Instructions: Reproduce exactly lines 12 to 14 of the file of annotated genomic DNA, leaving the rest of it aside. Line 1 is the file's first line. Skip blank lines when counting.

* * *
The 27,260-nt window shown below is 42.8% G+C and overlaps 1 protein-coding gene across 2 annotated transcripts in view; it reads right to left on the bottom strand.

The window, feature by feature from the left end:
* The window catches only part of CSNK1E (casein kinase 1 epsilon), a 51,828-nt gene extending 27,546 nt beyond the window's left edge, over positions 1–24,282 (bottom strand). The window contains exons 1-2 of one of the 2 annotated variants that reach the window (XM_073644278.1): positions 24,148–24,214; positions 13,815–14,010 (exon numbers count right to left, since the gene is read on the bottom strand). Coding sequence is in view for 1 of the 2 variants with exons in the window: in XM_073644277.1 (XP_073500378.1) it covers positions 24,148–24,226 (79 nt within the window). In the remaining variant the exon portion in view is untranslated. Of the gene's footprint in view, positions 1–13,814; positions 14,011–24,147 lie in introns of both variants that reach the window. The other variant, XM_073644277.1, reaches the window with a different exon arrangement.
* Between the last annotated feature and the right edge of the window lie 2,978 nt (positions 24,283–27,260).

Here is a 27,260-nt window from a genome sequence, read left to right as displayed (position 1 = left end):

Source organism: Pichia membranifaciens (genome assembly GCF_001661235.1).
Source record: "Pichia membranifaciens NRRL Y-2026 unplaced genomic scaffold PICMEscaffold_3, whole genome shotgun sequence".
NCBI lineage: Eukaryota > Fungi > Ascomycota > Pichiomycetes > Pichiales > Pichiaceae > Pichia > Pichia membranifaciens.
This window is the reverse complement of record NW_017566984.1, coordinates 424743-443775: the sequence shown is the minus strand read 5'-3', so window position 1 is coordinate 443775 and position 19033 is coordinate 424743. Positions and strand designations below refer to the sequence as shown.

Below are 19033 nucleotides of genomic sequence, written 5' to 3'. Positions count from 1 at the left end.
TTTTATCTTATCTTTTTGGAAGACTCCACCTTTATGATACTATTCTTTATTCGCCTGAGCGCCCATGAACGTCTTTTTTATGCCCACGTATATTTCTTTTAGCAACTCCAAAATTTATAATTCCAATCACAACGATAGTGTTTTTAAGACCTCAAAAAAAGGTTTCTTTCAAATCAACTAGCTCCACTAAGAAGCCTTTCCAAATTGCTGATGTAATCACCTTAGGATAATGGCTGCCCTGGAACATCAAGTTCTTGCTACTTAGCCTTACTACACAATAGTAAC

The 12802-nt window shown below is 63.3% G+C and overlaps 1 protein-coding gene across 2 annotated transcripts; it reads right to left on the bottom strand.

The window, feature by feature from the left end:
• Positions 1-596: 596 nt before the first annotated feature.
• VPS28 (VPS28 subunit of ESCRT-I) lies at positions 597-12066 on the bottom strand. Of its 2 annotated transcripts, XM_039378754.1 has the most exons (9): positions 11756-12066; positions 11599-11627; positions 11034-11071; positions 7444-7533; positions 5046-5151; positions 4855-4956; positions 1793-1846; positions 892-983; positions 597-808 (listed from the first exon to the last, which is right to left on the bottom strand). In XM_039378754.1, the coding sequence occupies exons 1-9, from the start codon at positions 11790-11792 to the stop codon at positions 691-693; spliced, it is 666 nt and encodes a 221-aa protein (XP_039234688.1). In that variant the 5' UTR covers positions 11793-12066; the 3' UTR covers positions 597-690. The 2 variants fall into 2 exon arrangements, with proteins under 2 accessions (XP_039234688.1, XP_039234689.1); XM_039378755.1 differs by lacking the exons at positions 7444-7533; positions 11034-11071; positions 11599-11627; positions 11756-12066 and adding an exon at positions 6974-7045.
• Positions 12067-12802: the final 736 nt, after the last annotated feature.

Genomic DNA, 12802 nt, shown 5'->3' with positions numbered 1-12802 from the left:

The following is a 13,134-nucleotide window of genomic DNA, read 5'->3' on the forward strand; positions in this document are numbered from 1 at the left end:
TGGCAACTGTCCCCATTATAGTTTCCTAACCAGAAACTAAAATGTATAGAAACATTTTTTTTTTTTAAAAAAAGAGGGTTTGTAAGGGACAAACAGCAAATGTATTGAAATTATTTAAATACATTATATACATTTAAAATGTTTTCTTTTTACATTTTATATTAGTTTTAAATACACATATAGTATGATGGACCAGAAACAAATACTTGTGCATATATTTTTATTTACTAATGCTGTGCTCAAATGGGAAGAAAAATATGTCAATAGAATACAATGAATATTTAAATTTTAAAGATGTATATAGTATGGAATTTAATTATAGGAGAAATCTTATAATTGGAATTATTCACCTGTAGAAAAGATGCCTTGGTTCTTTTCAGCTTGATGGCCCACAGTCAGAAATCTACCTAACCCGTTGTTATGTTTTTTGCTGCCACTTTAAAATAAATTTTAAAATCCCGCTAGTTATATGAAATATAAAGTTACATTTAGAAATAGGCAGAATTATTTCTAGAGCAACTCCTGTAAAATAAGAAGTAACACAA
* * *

The 12802-nt window shown below is 63.3% G+C and overlaps 1 protein-coding gene across 2 annotated transcripts; it reads right to left on the bottom strand.

The window, feature by feature from the left end:
• Positions 1-596: 596 nt before the first annotated feature.